Following the cloister, we came across Plaza de Bolívar, named after President Simón Bolívar. The Plaza is home to the National Capital, the Palace of Justice, and the Cathedral of Bogotá.

As we continued walking, we spotted a building where President Simón Bolívar lived. He had a close female friend who often hosted parties and purposely invited various guests—some of whom were known to like the President, and others who openly voiced their dislike towards him. After getting the guests drunk, she approached them and asked what they thought of him. It was in this way that she found out about an attempt to kill him. She told Bolívar about this plan to kill him right before it happened, and he jumped out the window (pictured below) to escape and run while the people who planned to kill him were entering his house.

Across from this building is a theater built in 1793 but completed in 1800 which is very similar to the one in France, with the only difference being that this one is a little smaller. Shortly after seeing the theater, we came across a house where the Colombian version of Dr. Seuss was born, as well as the Red Cross building in Bogotá. From here, we took a tour of Fernando Botero’s museum, but that will be discussed separately in an upcoming post.

Misioneros Del Camino: Changing Societal Norms

In 1986, Mami Leo answered a call from God to pack her belongings and move to Guatemala to help abandoned, abused, and malnourished children. With $2,700 raised by her and her prayer group, and faith that the Lord would guide her, Mami Leo devoted nearly thirty years of her life living in the mountains, nourishing, educating, and loving countless Guatemalan children in need. Throughout the past month, I have been discussion the incredible milestones that Misioneros Del Camino has accomplished thus far. As the story wraps up to today’s present date, I wanted to share a video with pictures that show some of the beautiful children who have been saved by Misioneros Del Camino.

Some of the countless children who have been saved by Mami Leo can be found in the video below. It only takes one person to make a difference, as Mami Leo has done, and just one person alone has changed a generation of children. This is evident in the fact that over the years many of the children from Misioneros Del Camino have grown up to be inspirational figures to the other children and have become exceptional figures in society. It is always such a joyous moment when we get to see them graduate from school and enter into adulthood, thus breaking the cycle of abandonment, neglect, and abuse. The success of these young adults is truly an incredible sight.

https://www.youtube.com/watch?v=TO-BuoKrV9o#t=254

 

Reaching New Heights at Misioneros Del Camino

In 1986, Mami Leo answered a call from God to pack her belongings and move to Guatemala to help abandoned, abused, and malnourished children. With $2,700 raised by her and her prayer group, and faith that the Lord would guide her, Mami Leo devoted nearly thirty years of her life living in the mountains, nourishing, educating, and loving countless Guatemalan children in need. Throughout the past month, I have been discussion the incredible milestones that Misioneros Del Camino has accomplished thus far. As the story continues, we pick back up in 2011.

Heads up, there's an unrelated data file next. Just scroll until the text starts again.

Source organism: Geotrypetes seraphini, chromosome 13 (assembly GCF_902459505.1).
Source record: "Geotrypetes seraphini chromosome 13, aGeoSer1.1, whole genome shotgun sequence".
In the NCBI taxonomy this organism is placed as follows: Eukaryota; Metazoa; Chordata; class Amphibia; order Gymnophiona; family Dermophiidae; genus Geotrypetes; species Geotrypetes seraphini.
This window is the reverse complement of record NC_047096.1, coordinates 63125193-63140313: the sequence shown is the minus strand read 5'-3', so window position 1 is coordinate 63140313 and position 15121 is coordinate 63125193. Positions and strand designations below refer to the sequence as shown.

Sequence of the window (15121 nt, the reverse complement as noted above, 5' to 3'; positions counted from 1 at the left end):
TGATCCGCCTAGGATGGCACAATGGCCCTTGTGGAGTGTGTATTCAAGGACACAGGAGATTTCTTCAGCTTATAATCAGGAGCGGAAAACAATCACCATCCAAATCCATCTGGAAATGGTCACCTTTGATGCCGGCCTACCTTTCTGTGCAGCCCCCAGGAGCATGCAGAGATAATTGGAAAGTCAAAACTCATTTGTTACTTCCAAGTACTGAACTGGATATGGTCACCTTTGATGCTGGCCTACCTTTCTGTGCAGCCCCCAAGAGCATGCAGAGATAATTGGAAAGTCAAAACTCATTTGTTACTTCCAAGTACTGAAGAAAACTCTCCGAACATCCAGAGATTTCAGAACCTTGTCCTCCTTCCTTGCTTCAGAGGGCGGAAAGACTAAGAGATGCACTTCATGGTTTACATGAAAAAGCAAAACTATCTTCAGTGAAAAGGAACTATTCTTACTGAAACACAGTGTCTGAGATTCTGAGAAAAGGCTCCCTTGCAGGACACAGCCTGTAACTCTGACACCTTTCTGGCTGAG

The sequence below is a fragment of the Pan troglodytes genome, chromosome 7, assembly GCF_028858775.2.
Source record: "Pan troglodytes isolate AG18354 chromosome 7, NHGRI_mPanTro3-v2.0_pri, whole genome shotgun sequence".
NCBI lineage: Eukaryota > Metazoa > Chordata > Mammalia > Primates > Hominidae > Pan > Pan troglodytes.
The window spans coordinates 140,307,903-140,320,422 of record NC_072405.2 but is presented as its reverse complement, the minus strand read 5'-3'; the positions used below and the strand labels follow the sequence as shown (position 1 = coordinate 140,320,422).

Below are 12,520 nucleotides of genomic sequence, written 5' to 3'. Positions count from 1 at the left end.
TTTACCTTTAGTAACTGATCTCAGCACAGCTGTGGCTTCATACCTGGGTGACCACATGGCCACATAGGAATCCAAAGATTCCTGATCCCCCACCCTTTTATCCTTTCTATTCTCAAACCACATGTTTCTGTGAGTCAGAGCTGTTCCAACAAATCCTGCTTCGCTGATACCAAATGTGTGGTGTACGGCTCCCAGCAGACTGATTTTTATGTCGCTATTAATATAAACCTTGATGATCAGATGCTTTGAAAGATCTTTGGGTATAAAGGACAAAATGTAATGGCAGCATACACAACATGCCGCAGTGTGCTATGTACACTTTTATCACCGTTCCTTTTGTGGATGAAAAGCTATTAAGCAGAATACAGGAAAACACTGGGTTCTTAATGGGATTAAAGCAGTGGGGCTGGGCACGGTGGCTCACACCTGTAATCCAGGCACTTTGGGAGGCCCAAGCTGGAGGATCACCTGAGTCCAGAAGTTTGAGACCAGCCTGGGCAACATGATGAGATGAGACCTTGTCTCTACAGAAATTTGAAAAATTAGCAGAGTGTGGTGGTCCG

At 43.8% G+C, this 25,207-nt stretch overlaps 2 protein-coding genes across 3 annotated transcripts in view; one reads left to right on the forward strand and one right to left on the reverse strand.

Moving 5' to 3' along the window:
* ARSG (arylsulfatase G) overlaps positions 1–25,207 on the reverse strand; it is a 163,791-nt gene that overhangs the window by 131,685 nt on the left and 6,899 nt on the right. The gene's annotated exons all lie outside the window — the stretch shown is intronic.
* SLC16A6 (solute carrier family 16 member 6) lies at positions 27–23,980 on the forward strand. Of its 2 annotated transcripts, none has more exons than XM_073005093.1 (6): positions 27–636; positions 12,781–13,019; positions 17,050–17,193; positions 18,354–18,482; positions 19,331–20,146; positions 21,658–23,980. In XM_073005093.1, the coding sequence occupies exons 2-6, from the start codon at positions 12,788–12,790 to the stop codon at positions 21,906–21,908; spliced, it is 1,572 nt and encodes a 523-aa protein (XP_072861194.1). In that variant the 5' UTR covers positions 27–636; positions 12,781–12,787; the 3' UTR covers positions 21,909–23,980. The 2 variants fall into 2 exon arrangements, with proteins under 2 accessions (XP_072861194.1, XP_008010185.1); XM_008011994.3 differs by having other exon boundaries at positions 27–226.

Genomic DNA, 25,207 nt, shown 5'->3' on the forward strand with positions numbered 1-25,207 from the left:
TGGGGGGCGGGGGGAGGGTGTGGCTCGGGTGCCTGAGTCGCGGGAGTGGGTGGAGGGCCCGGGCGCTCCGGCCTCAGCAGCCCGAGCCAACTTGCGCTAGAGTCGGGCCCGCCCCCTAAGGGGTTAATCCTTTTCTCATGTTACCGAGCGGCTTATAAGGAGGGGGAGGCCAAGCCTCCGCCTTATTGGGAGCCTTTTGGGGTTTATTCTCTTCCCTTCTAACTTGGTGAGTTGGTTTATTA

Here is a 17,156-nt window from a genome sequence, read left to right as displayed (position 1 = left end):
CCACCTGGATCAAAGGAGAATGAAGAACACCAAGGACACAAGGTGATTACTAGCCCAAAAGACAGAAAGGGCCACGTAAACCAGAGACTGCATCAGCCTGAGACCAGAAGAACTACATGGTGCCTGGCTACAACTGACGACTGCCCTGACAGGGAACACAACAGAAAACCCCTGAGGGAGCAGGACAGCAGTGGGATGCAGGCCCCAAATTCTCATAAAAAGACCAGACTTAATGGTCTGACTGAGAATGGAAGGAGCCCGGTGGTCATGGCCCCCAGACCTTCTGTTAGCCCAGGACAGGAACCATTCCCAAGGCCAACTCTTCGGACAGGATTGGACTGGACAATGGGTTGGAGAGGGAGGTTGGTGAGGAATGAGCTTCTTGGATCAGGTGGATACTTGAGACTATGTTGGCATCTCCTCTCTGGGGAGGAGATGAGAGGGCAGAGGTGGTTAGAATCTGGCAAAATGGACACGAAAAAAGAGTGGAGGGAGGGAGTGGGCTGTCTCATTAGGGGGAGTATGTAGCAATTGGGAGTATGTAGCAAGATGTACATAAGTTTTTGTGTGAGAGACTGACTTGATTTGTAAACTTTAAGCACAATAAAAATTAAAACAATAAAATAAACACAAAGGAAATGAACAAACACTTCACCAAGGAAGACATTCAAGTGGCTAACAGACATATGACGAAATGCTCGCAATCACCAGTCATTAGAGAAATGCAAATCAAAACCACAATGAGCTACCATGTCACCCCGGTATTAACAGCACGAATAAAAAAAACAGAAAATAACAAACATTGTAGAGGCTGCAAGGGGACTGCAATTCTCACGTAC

As you might remember from a previous post, in 2006, a neurological center was established on site, providing care and numerous therapies to children with various neurological disorders such as autism, Down syndrome, intellectual disability, cerebral palsy, and many more. In 2011, an expansion on the neurological center was completed in an effort to provide service to more children than our current facilities would allow. The expansion was devoted to both occupational and sensorial therapy.

Occupational therapy consists of teaching children everyday skills from getting dressed, to writing and more. Sensorial Therapy deals with sensory issues such as not being able to eat certain types of food, not being able to stand in a bright room, and more severe issues like the inability to sense hot or cold and high sensitivity to touch. To put this into perspective, imagine if someone touched you and it felt as though thousands of ants were crawling on you. Many children with Autism and sensory disorders cannot even be hugged or touched by their mothers because of such sensations. But thanks to the generosity of such great supporters, more will children will be able to hug their mothers and accomplish ordinary tasks that we would normally never even think twice about.

One such child who benefits from the therapies offered at the neurological center is Darlin, who is pictured below being carried on her mother’s back. She is four years old and has cerebral palsy. They live in a very poor village about 20 miles from the Neurological Center. To bring Darlin to therapy, her mother has to carry her daughter on her back to take a bus that leaves her about 5 kilometers from the Center, and then she walks the rest of the way with her daughter on her back. To return home, she does this again. She has been doing this since 2011 to help her daughter. Darlin has made fantastic progress! She is starting to take her first steps and is saying a few words. Hers is a long road, but there is hope. A few short years ago, she would not have had any hope or access to help, but thanks to the Neurological Center, that is no longer the case.